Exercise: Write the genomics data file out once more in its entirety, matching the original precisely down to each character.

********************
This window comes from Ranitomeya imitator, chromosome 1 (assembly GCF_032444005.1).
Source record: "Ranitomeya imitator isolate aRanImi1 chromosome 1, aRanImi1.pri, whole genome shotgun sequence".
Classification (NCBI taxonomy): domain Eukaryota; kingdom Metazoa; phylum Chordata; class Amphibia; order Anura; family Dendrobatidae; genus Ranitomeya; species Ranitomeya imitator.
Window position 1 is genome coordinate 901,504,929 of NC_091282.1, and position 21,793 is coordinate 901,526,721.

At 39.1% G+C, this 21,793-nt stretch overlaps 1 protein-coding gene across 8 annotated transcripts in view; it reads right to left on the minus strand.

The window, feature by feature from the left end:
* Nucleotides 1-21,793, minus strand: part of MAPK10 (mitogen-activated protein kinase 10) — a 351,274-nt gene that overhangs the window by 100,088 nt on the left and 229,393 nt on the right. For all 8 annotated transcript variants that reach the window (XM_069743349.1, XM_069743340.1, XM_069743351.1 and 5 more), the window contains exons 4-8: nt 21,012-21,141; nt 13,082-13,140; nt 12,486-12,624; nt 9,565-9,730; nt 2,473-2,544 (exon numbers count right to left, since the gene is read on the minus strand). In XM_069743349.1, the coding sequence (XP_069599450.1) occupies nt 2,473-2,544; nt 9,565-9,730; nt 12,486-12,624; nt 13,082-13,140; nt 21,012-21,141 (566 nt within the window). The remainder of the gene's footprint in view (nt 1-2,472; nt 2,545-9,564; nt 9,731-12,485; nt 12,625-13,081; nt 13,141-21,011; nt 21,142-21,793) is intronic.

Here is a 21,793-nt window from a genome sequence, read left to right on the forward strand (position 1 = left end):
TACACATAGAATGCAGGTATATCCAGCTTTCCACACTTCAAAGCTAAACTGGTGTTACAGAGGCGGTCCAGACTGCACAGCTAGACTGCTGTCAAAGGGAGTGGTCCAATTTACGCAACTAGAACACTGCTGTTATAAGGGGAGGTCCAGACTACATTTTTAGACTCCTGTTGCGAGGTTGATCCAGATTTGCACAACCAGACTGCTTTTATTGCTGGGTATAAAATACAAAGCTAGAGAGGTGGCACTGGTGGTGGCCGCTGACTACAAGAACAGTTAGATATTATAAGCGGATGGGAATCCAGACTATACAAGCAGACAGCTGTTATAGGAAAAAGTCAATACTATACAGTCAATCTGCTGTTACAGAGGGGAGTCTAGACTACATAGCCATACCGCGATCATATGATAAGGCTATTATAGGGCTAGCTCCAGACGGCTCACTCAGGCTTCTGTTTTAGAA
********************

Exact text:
This window comes from Ranitomeya imitator, chromosome 1 (assembly GCF_032444005.1).
Source record: "Ranitomeya imitator isolate aRanImi1 chromosome 1, aRanImi1.pri, whole genome shotgun sequence".
Classification (NCBI taxonomy): domain Eukaryota; kingdom Metazoa; phylum Chordata; class Amphibia; order Anura; family Dendrobatidae; genus Ranitomeya; species Ranitomeya imitator.
Window position 1 is genome coordinate 901,504,929 of NC_091282.1, and position 21,793 is coordinate 901,526,721.

At 39.1% G+C, this 21,793-nt stretch overlaps 1 protein-coding gene across 8 annotated transcripts in view; it reads right to left on the minus strand.

The window, feature by feature from the left end:
* Nucleotides 1-21,793, minus strand: part of MAPK10 (mitogen-activated protein kinase 10) — a 351,274-nt gene that overhangs the window by 100,088 nt on the left and 229,393 nt on the right. For all 8 annotated transcript variants that reach the window (XM_069743349.1, XM_069743340.1, XM_069743351.1 and 5 more), the window contains exons 4-8: nt 21,012-21,141; nt 13,082-13,140; nt 12,486-12,624; nt 9,565-9,730; nt 2,473-2,544 (exon numbers count right to left, since the gene is read on the minus strand). In XM_069743349.1, the coding sequence (XP_069599450.1) occupies nt 2,473-2,544; nt 9,565-9,730; nt 12,486-12,624; nt 13,082-13,140; nt 21,012-21,141 (566 nt within the window). The remainder of the gene's footprint in view (nt 1-2,472; nt 2,545-9,564; nt 9,731-12,485; nt 12,625-13,081; nt 13,141-21,011; nt 21,142-21,793) is intronic.

Here is a 21,793-nt window from a genome sequence, read left to right on the forward strand (position 1 = left end):
TACACATAGAATGCAGGTATATCCAGCTTTCCACACTTCAAAGCTAAACTGGTGTTACAGAGGCGGTCCAGACTGCACAGCTAGACTGCTGTCAAAGGGAGTGGTCCAATTTACGCAACTAGAACACTGCTGTTATAAGGGGAGGTCCAGACTACATTTTTAGACTCCTGTTGCGAGGTTGATCCAGATTTGCACAACCAGACTGCTTTTATTGCTGGGTATAAAATACAAAGCTAGAGAGGTGGCACTGGTGGTGGCCGCTGACTACAAGAACAGTTAGATATTATAAGCGGATGGGAATCCAGACTATACAAGCAGACAGCTGTTATAGGAAAAAGTCAATACTATACAGTCAATCTGCTGTTACAGAGGGGAGTCTAGACTACATAGCCATACCGCGATCATATGATAAGGCTATTATAGGGCTAGCTCCAGACGGCTCACTCAGGCTTCTGTTTTAGAA